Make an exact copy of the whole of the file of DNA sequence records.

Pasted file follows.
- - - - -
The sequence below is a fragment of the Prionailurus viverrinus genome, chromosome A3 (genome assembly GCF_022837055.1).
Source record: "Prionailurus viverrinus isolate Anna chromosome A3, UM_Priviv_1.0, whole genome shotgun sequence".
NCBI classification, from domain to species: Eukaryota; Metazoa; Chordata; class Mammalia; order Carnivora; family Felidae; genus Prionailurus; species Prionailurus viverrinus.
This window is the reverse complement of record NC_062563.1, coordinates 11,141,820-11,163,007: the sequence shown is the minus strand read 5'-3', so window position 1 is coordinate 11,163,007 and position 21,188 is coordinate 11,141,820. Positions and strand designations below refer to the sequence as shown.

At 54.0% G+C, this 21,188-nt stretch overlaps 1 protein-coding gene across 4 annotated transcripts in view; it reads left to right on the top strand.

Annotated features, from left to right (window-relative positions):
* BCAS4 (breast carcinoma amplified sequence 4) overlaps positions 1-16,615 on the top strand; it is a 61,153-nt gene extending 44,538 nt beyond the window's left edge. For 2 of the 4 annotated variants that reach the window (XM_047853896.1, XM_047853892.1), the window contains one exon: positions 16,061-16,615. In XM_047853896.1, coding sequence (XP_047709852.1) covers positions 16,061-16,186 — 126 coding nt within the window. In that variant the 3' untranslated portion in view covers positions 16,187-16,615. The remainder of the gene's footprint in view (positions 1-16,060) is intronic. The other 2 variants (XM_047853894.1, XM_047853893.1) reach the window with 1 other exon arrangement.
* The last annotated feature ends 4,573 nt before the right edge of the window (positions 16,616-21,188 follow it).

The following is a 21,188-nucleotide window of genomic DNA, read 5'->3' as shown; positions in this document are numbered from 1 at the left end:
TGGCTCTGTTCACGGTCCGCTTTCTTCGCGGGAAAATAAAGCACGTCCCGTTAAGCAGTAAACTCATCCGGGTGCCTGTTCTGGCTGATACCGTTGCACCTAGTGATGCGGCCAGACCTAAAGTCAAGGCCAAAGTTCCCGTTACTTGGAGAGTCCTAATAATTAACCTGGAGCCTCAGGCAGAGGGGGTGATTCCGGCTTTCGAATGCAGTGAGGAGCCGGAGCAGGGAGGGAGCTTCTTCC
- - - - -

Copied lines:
The sequence below is a fragment of the Prionailurus viverrinus genome, chromosome A3 (genome assembly GCF_022837055.1).
Source record: "Prionailurus viverrinus isolate Anna chromosome A3, UM_Priviv_1.0, whole genome shotgun sequence".
NCBI classification, from domain to species: Eukaryota; Metazoa; Chordata; class Mammalia; order Carnivora; family Felidae; genus Prionailurus; species Prionailurus viverrinus.
This window is the reverse complement of record NC_062563.1, coordinates 11,141,820-11,163,007: the sequence shown is the minus strand read 5'-3', so window position 1 is coordinate 11,163,007 and position 21,188 is coordinate 11,141,820. Positions and strand designations below refer to the sequence as shown.

At 54.0% G+C, this 21,188-nt stretch overlaps 1 protein-coding gene across 4 annotated transcripts in view; it reads left to right on the top strand.

Annotated features, from left to right (window-relative positions):
* BCAS4 (breast carcinoma amplified sequence 4) overlaps positions 1-16,615 on the top strand; it is a 61,153-nt gene extending 44,538 nt beyond the window's left edge. For 2 of the 4 annotated variants that reach the window (XM_047853896.1, XM_047853892.1), the window contains one exon: positions 16,061-16,615. In XM_047853896.1, coding sequence (XP_047709852.1) covers positions 16,061-16,186 — 126 coding nt within the window. In that variant the 3' untranslated portion in view covers positions 16,187-16,615. The remainder of the gene's footprint in view (positions 1-16,060) is intronic. The other 2 variants (XM_047853894.1, XM_047853893.1) reach the window with 1 other exon arrangement.
* The last annotated feature ends 4,573 nt before the right edge of the window (positions 16,616-21,188 follow it).

The following is a 21,188-nucleotide window of genomic DNA, read 5'->3' as shown; positions in this document are numbered from 1 at the left end:
TGGCTCTGTTCACGGTCCGCTTTCTTCGCGGGAAAATAAAGCACGTCCCGTTAAGCAGTAAACTCATCCGGGTGCCTGTTCTGGCTGATACCGTTGCACCTAGTGATGCGGCCAGACCTAAAGTCAAGGCCAAAGTTCCCGTTACTTGGAGAGTCCTAATAATTAACCTGGAGCCTCAGGCAGAGGGGGTGATTCCGGCTTTCGAATGCAGTGAGGAGCCGGAGCAGGGAGGGAGCTTCTTCC